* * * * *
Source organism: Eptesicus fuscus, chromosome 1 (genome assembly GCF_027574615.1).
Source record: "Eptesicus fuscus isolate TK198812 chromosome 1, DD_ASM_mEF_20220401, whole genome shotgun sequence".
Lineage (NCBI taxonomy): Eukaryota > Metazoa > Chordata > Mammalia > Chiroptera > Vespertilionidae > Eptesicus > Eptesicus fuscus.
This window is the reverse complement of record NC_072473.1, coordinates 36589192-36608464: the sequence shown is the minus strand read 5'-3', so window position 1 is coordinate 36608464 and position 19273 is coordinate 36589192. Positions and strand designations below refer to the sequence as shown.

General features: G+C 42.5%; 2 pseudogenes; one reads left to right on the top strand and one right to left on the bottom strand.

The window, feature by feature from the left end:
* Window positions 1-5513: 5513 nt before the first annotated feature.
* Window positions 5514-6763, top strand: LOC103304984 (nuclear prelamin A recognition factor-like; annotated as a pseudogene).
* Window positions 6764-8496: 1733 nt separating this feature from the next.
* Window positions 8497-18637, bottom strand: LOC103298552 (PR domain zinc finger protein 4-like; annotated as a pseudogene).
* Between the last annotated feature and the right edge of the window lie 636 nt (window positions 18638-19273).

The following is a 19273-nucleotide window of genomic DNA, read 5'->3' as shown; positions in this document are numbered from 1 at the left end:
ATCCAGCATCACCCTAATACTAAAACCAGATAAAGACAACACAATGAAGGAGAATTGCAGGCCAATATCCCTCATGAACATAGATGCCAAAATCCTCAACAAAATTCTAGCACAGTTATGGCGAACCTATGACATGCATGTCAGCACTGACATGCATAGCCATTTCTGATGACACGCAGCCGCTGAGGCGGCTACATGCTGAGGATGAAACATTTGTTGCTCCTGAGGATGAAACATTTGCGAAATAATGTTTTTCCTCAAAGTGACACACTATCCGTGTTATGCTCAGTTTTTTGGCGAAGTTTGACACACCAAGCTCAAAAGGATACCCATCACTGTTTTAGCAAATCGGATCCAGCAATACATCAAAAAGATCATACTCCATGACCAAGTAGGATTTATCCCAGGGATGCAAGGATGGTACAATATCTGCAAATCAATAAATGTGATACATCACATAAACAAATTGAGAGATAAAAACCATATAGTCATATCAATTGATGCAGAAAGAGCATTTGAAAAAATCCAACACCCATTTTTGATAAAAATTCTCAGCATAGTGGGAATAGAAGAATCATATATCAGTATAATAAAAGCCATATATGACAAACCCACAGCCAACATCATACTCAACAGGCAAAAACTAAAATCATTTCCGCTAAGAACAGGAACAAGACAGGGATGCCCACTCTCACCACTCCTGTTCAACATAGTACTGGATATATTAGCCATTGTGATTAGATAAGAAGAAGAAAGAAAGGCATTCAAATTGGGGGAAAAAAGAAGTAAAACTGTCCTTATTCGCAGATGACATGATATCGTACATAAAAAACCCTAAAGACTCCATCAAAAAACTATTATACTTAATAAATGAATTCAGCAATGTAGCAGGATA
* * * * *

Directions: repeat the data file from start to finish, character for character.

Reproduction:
Source organism: Eptesicus fuscus, chromosome 1 (genome assembly GCF_027574615.1).
Source record: "Eptesicus fuscus isolate TK198812 chromosome 1, DD_ASM_mEF_20220401, whole genome shotgun sequence".
Lineage (NCBI taxonomy): Eukaryota > Metazoa > Chordata > Mammalia > Chiroptera > Vespertilionidae > Eptesicus > Eptesicus fuscus.
This window is the reverse complement of record NC_072473.1, coordinates 36589192-36608464: the sequence shown is the minus strand read 5'-3', so window position 1 is coordinate 36608464 and position 19273 is coordinate 36589192. Positions and strand designations below refer to the sequence as shown.

General features: G+C 42.5%; 2 pseudogenes; one reads left to right on the top strand and one right to left on the bottom strand.

The window, feature by feature from the left end:
* Window positions 1-5513: 5513 nt before the first annotated feature.
* Window positions 5514-6763, top strand: LOC103304984 (nuclear prelamin A recognition factor-like; annotated as a pseudogene).
* Window positions 6764-8496: 1733 nt separating this feature from the next.
* Window positions 8497-18637, bottom strand: LOC103298552 (PR domain zinc finger protein 4-like; annotated as a pseudogene).
* Between the last annotated feature and the right edge of the window lie 636 nt (window positions 18638-19273).

The following is a 19273-nucleotide window of genomic DNA, read 5'->3' as shown; positions in this document are numbered from 1 at the left end:
ATCCAGCATCACCCTAATACTAAAACCAGATAAAGACAACACAATGAAGGAGAATTGCAGGCCAATATCCCTCATGAACATAGATGCCAAAATCCTCAACAAAATTCTAGCACAGTTATGGCGAACCTATGACATGCATGTCAGCACTGACATGCATAGCCATTTCTGATGACACGCAGCCGCTGAGGCGGCTACATGCTGAGGATGAAACATTTGTTGCTCCTGAGGATGAAACATTTGCGAAATAATGTTTTTCCTCAAAGTGACACACTATCCGTGTTATGCTCAGTTTTTTGGCGAAGTTTGACACACCAAGCTCAAAAGGATACCCATCACTGTTTTAGCAAATCGGATCCAGCAATACATCAAAAAGATCATACTCCATGACCAAGTAGGATTTATCCCAGGGATGCAAGGATGGTACAATATCTGCAAATCAATAAATGTGATACATCACATAAACAAATTGAGAGATAAAAACCATATAGTCATATCAATTGATGCAGAAAGAGCATTTGAAAAAATCCAACACCCATTTTTGATAAAAATTCTCAGCATAGTGGGAATAGAAGAATCATATATCAGTATAATAAAAGCCATATATGACAAACCCACAGCCAACATCATACTCAACAGGCAAAAACTAAAATCATTTCCGCTAAGAACAGGAACAAGACAGGGATGCCCACTCTCACCACTCCTGTTCAACATAGTACTGGATATATTAGCCATTGTGATTAGATAAGAAGAAGAAAGAAAGGCATTCAAATTGGGGGAAAAAAGAAGTAAAACTGTCCTTATTCGCAGATGACATGATATCGTACATAAAAAACCCTAAAGACTCCATCAAAAAACTATTATACTTAATAAATGAATTCAGCAATGTAGCAGGATA